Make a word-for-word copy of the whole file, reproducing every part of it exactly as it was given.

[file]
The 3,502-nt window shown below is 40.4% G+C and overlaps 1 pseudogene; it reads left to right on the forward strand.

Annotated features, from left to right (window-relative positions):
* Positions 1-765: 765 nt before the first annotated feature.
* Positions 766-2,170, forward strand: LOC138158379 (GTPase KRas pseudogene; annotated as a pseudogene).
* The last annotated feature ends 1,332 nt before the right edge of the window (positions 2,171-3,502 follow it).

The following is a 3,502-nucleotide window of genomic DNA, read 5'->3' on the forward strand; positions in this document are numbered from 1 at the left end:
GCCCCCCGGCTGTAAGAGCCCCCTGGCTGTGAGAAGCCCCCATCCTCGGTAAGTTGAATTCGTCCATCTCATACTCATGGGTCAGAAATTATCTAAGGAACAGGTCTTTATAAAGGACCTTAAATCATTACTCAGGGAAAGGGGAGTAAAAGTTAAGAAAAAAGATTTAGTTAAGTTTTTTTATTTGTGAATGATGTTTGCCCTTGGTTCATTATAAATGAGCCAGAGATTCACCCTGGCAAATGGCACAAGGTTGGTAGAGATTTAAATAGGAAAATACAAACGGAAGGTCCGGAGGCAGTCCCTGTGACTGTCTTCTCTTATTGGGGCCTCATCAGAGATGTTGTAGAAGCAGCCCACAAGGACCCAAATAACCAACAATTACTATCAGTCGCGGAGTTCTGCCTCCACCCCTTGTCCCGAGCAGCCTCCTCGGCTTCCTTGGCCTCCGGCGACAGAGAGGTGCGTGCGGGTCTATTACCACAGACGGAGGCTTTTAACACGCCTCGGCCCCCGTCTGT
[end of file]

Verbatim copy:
The 3,502-nt window shown below is 40.4% G+C and overlaps 1 pseudogene; it reads left to right on the forward strand.

Annotated features, from left to right (window-relative positions):
* Positions 1-765: 765 nt before the first annotated feature.
* Positions 766-2,170, forward strand: LOC138158379 (GTPase KRas pseudogene; annotated as a pseudogene).
* The last annotated feature ends 1,332 nt before the right edge of the window (positions 2,171-3,502 follow it).

The following is a 3,502-nucleotide window of genomic DNA, read 5'->3' on the forward strand; positions in this document are numbered from 1 at the left end:
GCCCCCCGGCTGTAAGAGCCCCCTGGCTGTGAGAAGCCCCCATCCTCGGTAAGTTGAATTCGTCCATCTCATACTCATGGGTCAGAAATTATCTAAGGAACAGGTCTTTATAAAGGACCTTAAATCATTACTCAGGGAAAGGGGAGTAAAAGTTAAGAAAAAAGATTTAGTTAAGTTTTTTTATTTGTGAATGATGTTTGCCCTTGGTTCATTATAAATGAGCCAGAGATTCACCCTGGCAAATGGCACAAGGTTGGTAGAGATTTAAATAGGAAAATACAAACGGAAGGTCCGGAGGCAGTCCCTGTGACTGTCTTCTCTTATTGGGGCCTCATCAGAGATGTTGTAGAAGCAGCCCACAAGGACCCAAATAACCAACAATTACTATCAGTCGCGGAGTTCTGCCTCCACCCCTTGTCCCGAGCAGCCTCCTCGGCTTCCTTGGCCTCCGGCGACAGAGAGGTGCGTGCGGGTCTATTACCACAGACGGAGGCTTTTAACACGCCTCGGCCCCCGTCTGT